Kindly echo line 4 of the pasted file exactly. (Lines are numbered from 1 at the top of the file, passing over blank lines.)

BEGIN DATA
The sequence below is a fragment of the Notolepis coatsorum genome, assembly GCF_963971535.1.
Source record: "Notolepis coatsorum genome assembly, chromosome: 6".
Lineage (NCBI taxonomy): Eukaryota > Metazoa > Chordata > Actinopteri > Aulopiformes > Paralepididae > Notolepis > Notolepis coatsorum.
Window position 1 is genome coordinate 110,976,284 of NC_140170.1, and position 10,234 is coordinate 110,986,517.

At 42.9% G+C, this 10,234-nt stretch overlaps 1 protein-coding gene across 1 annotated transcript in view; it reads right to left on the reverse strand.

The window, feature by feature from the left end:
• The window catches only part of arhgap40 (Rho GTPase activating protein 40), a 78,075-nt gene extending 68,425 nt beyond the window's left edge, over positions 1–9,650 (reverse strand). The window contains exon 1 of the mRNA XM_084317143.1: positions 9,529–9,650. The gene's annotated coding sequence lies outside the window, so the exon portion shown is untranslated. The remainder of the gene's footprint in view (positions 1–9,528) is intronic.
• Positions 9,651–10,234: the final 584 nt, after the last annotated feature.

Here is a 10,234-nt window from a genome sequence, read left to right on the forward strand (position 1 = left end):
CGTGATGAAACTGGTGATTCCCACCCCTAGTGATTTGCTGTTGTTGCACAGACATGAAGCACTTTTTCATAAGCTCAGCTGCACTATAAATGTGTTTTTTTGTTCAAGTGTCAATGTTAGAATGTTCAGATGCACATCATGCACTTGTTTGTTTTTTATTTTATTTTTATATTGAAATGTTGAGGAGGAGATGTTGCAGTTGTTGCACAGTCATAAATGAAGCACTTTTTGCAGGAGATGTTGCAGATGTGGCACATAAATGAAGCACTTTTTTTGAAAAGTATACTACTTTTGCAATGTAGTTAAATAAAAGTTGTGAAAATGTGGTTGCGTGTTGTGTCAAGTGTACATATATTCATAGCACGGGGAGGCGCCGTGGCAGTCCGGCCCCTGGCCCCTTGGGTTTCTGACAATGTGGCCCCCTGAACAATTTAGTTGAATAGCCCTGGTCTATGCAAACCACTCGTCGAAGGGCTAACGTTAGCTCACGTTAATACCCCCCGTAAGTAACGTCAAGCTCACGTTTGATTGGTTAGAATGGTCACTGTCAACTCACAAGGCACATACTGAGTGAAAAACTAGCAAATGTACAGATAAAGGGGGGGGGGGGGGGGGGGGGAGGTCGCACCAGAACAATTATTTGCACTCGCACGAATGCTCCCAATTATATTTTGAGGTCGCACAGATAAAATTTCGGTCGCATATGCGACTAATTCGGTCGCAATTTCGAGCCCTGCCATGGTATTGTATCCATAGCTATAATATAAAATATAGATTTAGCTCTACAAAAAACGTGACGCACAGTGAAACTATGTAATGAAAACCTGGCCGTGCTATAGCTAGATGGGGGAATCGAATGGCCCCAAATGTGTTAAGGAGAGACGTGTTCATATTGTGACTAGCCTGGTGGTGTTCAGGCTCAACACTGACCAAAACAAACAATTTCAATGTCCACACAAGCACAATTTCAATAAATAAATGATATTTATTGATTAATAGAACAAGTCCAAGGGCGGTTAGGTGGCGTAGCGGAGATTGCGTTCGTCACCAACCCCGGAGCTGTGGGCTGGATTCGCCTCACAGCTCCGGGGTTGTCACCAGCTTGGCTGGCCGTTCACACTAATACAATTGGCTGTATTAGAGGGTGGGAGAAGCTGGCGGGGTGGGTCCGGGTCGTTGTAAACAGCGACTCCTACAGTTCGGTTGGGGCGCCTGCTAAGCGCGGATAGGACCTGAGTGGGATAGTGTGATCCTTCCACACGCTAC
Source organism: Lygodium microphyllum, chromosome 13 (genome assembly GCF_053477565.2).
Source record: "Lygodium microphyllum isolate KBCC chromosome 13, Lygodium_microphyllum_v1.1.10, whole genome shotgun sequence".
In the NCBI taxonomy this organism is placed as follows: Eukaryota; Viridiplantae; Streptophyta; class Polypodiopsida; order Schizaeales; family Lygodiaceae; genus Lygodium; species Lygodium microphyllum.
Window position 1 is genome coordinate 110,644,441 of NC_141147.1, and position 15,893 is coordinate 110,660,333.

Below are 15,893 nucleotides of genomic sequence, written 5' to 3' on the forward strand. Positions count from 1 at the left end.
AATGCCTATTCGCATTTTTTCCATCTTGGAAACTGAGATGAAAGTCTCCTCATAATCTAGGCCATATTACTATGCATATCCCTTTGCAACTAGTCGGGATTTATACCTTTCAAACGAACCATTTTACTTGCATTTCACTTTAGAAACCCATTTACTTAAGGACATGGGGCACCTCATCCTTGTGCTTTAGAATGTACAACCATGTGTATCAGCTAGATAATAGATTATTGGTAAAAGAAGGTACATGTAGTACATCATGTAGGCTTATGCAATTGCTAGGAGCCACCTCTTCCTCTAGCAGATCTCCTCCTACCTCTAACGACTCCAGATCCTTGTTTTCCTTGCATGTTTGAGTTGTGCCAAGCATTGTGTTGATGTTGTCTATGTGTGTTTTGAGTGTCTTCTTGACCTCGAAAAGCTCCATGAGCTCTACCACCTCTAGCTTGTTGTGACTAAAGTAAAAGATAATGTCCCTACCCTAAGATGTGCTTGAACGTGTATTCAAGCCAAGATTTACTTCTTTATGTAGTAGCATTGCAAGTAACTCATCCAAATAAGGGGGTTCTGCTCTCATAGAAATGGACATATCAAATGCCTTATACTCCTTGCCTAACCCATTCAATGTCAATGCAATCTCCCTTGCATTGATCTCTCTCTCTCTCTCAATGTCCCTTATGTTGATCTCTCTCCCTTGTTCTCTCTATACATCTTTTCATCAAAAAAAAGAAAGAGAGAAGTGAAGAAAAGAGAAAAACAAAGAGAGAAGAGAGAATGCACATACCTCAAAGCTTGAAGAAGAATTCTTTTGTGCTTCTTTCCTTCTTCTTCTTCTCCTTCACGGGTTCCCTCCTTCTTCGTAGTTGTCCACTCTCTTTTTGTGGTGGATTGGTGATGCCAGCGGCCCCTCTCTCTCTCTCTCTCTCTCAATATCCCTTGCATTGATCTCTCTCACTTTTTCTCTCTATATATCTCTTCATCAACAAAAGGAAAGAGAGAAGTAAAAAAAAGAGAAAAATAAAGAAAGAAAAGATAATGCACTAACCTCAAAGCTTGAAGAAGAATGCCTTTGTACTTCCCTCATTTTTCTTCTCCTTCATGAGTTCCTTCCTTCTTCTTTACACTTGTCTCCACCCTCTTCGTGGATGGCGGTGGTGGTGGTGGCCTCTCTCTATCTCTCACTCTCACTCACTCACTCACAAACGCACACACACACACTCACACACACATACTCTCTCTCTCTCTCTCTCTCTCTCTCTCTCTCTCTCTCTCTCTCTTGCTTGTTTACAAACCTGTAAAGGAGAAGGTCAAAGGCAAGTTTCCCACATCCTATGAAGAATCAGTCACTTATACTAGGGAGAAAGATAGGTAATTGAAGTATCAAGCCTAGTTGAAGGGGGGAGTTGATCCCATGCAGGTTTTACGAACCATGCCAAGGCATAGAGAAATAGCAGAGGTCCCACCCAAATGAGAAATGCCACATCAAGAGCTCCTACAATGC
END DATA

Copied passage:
Window position 1 is genome coordinate 110,976,284 of NC_140170.1, and position 10,234 is coordinate 110,986,517.